Victor Emmanuel Monument is known as Vittoriano. It began in 1885 and was inaugurated in 1911 in honour of King Victor Emmanuel II of Savoy, the first King of a unified Italy. The king is depicted in a gilt bronze equestrian statue, oversized –just like the monument.





The edifice also contains a museum of the Risorgimento, the events that led to unification. Built in white Brescian marble, the wedding cake, as it is also known, will never mellow into the ochre tones of surrounding buildings. It is widely held to be the epitome of self-important, insensitive architecture, though the views it offers are spectacular.







Vittorio Emanuelle II, the first born son of Charles Albert, was elevated to the Sardinian thrown following his father’s abdication in March 1849. In 1859 he fought alongside France in the war against Austria (the Second War of Independence), in the process winning Lombardy. In 1860, the Kingdom of Sardinia annexed the regions of Romagna, Tuscany, Umbria and the Marches, followed by the Kingdom of the Two Sicilies. On 14th March 1861, Vittorio Emanuele II took on the title King of Italy. After 20th September 1870 and the taking of Porta Pia, Rome became the Capital of Italy and the King transferred his residence to the Quirinal Palace. On the kings death bed (9th January 1878) his successor, Umberto I, agreed to entomb his father at the Pantheon. However, two years later, in 1880, the first competition was posted regarding the erection of a monument in Rome to Vittorio Emanuele II, which was eventually to become the Vittoriano at Piazza Venezia.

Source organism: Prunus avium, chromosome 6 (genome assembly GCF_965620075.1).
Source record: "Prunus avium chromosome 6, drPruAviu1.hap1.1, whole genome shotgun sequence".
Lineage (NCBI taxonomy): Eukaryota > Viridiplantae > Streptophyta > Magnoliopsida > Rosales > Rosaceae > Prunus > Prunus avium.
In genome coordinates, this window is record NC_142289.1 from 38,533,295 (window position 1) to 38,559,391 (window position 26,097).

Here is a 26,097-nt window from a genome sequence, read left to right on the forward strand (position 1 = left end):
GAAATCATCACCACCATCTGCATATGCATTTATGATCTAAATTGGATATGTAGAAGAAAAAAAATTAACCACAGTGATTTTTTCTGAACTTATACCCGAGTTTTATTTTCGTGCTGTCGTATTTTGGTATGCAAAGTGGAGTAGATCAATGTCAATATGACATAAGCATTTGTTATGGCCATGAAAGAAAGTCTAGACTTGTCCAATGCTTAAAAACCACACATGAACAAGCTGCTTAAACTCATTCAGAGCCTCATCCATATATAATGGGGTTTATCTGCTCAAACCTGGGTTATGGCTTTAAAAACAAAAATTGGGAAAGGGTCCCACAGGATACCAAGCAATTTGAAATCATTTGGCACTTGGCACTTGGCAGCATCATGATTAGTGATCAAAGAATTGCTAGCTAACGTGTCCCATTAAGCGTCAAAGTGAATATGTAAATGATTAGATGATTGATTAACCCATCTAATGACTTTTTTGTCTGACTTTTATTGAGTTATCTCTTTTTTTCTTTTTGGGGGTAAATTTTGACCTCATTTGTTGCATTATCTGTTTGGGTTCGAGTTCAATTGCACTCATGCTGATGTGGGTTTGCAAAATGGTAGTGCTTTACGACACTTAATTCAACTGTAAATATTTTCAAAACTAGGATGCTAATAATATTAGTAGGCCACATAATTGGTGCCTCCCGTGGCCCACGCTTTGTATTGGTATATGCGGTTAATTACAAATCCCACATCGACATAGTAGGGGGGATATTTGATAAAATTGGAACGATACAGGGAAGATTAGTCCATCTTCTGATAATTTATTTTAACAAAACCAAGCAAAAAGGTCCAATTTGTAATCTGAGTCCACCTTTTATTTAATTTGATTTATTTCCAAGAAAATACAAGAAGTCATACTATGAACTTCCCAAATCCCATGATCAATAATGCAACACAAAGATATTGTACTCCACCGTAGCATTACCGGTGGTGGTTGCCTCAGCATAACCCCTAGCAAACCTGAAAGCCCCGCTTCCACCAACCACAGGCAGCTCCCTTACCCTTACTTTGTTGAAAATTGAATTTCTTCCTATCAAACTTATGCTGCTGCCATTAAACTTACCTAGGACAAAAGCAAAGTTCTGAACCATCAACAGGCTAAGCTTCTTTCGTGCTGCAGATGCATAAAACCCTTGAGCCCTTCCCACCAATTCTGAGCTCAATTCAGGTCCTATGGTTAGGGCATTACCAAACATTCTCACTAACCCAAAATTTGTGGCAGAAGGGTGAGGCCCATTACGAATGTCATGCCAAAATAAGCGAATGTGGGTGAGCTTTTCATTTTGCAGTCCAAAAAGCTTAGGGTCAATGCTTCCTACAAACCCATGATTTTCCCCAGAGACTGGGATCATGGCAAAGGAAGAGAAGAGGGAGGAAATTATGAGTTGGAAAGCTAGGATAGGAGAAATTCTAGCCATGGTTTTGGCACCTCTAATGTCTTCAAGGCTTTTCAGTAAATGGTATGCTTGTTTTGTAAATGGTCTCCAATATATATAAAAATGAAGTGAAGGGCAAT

Monday, January 21, 2013

Divine Liturgy of St. Gregory the Theologian, 23rd January 2013